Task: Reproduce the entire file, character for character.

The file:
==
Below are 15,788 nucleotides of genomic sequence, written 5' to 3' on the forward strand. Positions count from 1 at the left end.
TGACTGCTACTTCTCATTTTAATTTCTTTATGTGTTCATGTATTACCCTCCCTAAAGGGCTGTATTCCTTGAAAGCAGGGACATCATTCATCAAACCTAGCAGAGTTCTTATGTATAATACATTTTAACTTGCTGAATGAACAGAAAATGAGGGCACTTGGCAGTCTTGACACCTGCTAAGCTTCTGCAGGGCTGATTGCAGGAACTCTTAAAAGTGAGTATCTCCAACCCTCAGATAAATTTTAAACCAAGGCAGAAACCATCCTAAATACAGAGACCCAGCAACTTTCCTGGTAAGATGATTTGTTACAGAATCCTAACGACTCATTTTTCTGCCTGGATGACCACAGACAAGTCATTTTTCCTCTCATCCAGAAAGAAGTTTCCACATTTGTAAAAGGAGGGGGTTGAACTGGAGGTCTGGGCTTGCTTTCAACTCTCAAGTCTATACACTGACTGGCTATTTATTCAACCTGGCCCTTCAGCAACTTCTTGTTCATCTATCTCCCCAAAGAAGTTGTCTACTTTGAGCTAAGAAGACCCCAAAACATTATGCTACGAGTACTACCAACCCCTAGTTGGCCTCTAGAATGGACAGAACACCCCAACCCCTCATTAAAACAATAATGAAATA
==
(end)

Below are 15,788 nucleotides of genomic sequence, written 5' to 3' on the forward strand. Positions count from 1 at the left end.
TGACTGCTACTTCTCATTTTAATTTCTTTATGTGTTCATGTATTACCCTCCCTAAAGGGCTGTATTCCTTGAAAGCAGGGACATCATTCATCAAACCTAGCAGAGTTCTTATGTATAATACATTTTAACTTGCTGAATGAACAGAAAATGAGGGCACTTGGCAGTCTTGACACCTGCTAAGCTTCTGCAGGGCTGATTGCAGGAACTCTTAAAAGTGAGTATCTCCAACCCTCAGATAAATTTTAAACCAAGGCAGAAACCATCCTAAATACAGAGACCCAGCAACTTTCCTGGTAAGATGATTTGTTACAGAATCCTAACGACTCATTTTTCTGCCTGGATGACCACAGACAAGTCATTTTTCCTCTCATCCAGAAAGAAGTTTCCACATTTGTAAAAGGAGGGGGTTGAACTGGAGGTCTGGGCTTGCTTTCAACTCTCAAGTCTATACACTGACTGGCTATTTATTCAACCTGGCCCTTCAGCAACTTCTTGTTCATCTATCTCCCCAAAGAAGTTGTCTACTTTGAGCTAAGAAGACCCCAAAACATTATGCTACGAGTACTACCAACCCCTAGTTGGCCTCTAGAATGGACAGAACACCCCAACCCCTCATTAAAACAATAATGAAATA